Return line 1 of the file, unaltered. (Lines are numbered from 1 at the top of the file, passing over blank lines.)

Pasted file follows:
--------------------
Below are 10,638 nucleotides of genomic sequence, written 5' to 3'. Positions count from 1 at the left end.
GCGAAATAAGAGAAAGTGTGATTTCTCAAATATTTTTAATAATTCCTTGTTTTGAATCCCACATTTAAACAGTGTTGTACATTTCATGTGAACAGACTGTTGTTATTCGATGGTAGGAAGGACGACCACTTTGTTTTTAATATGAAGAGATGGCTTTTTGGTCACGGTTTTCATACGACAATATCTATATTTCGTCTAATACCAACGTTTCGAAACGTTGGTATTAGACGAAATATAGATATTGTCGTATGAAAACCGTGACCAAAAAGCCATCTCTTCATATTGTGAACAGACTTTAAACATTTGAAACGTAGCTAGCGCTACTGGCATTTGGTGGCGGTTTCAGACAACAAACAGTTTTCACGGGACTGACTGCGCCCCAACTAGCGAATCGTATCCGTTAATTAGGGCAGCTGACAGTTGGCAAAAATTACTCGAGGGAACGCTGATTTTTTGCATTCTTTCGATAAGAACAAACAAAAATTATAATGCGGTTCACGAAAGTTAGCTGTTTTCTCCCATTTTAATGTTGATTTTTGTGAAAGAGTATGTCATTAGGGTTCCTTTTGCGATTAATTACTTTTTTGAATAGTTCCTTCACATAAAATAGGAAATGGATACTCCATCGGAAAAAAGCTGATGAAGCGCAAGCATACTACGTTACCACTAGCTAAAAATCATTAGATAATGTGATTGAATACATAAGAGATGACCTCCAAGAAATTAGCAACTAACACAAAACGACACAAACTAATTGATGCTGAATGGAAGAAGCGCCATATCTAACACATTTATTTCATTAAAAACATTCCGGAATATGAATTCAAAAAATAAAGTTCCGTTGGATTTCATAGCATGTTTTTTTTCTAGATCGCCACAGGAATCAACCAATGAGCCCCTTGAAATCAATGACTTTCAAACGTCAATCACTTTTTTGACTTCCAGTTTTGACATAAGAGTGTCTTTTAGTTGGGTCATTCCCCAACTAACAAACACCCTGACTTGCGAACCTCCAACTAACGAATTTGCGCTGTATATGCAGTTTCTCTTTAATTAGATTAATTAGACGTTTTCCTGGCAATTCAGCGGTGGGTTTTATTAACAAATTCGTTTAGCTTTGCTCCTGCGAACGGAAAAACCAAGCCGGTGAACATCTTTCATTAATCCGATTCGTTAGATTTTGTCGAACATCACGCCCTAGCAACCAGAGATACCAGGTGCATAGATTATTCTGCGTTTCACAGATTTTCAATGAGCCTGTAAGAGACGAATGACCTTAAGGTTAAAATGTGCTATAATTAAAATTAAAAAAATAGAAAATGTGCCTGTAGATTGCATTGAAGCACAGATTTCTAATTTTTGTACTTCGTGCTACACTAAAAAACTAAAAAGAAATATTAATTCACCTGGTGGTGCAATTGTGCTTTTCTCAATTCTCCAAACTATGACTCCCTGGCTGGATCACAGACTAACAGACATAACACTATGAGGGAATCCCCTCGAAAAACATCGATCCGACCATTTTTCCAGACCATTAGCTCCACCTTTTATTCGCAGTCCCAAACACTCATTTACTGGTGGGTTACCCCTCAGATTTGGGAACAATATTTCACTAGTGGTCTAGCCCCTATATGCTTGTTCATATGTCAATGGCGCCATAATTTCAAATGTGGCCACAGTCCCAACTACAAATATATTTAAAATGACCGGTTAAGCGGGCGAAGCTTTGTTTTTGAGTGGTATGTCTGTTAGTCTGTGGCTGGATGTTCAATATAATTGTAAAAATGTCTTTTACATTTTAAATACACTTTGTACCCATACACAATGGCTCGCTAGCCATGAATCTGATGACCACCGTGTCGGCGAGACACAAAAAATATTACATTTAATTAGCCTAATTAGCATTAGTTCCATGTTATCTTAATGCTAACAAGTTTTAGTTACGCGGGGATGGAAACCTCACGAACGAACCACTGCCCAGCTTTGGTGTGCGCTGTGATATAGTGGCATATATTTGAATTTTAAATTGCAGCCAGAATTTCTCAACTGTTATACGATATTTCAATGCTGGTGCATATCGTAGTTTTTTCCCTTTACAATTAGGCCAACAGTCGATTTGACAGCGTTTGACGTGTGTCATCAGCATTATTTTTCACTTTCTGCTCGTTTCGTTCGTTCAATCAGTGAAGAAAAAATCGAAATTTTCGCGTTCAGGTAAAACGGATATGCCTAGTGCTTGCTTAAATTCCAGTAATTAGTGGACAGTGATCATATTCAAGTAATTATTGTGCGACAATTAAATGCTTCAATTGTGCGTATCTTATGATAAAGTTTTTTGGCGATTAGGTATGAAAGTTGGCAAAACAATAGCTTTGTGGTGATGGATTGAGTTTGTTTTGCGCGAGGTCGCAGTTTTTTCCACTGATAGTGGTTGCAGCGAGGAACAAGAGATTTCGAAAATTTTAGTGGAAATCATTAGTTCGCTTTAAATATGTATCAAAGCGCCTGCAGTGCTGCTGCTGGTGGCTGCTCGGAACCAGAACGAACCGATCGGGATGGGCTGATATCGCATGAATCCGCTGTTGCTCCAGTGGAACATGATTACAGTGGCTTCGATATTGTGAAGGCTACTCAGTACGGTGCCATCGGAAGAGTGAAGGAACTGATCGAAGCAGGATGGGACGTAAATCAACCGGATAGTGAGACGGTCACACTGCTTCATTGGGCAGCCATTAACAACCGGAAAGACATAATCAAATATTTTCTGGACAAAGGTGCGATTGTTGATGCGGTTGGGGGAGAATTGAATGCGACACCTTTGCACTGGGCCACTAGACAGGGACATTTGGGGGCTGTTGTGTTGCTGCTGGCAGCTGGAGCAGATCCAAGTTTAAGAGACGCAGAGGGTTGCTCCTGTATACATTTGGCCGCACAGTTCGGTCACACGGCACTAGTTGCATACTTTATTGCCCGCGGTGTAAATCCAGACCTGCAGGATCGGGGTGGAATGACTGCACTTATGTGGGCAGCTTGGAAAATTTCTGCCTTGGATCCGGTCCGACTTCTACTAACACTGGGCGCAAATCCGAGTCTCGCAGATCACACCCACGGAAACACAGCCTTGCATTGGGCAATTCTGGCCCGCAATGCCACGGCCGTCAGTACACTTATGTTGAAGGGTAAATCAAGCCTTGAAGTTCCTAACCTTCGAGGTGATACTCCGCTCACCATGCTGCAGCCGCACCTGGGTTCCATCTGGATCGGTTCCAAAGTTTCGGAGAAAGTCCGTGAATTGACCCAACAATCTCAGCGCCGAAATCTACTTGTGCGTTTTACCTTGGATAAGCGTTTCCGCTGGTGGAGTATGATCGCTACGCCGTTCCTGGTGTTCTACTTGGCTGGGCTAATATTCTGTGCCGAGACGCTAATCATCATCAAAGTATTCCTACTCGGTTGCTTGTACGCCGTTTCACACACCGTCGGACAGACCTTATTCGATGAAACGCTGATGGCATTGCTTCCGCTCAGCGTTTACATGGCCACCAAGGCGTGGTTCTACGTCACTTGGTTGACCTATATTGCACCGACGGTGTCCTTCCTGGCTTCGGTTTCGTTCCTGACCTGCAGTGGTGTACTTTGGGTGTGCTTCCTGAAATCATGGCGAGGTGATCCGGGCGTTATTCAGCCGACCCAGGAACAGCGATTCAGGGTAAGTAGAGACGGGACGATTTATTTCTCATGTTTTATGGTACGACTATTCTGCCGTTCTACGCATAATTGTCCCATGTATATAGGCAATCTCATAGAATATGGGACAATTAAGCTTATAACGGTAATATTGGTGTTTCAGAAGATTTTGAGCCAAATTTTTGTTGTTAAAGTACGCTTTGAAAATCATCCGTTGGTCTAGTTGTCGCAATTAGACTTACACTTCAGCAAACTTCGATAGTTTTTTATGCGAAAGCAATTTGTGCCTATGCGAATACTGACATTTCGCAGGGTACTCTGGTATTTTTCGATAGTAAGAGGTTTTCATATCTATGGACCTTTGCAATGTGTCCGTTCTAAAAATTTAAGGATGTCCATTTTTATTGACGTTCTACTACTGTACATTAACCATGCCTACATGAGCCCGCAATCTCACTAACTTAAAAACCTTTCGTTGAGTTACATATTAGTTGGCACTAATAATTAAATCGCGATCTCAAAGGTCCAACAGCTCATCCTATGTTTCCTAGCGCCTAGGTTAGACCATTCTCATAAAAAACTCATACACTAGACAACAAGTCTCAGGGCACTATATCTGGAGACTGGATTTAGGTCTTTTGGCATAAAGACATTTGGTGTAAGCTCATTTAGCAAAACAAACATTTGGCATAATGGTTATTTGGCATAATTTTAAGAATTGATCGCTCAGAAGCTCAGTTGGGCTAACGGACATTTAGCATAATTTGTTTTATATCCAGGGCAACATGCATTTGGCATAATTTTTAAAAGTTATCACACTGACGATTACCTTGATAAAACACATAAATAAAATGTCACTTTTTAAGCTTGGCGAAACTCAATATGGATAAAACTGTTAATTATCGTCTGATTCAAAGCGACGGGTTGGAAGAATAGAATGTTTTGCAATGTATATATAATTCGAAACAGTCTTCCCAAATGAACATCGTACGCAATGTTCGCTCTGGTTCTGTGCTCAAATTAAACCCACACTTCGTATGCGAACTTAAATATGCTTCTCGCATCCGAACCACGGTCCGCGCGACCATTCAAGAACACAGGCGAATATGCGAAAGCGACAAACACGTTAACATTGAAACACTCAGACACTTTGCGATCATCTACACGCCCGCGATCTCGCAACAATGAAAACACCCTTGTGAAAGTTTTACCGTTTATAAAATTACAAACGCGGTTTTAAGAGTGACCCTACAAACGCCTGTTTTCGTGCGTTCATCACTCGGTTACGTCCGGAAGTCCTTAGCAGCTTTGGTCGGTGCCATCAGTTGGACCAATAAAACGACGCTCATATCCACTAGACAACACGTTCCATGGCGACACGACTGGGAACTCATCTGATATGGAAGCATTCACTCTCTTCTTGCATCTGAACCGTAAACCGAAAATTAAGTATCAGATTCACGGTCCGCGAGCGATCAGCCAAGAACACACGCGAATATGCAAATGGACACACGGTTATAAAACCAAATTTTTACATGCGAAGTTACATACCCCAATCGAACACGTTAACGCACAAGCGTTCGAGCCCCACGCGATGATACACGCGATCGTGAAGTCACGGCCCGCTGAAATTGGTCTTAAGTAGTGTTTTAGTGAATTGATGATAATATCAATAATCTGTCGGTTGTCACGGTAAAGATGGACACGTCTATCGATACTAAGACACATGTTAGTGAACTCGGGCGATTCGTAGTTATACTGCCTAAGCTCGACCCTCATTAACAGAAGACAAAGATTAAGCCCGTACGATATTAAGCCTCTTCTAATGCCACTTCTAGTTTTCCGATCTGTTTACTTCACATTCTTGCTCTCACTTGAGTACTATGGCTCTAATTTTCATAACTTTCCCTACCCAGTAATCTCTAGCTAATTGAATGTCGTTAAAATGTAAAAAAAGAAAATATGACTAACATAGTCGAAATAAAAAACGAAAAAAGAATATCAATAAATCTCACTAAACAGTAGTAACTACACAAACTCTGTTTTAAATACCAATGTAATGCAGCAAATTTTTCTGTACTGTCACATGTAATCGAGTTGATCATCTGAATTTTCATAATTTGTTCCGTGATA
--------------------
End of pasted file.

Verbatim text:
Below are 10,638 nucleotides of genomic sequence, written 5' to 3'. Positions count from 1 at the left end.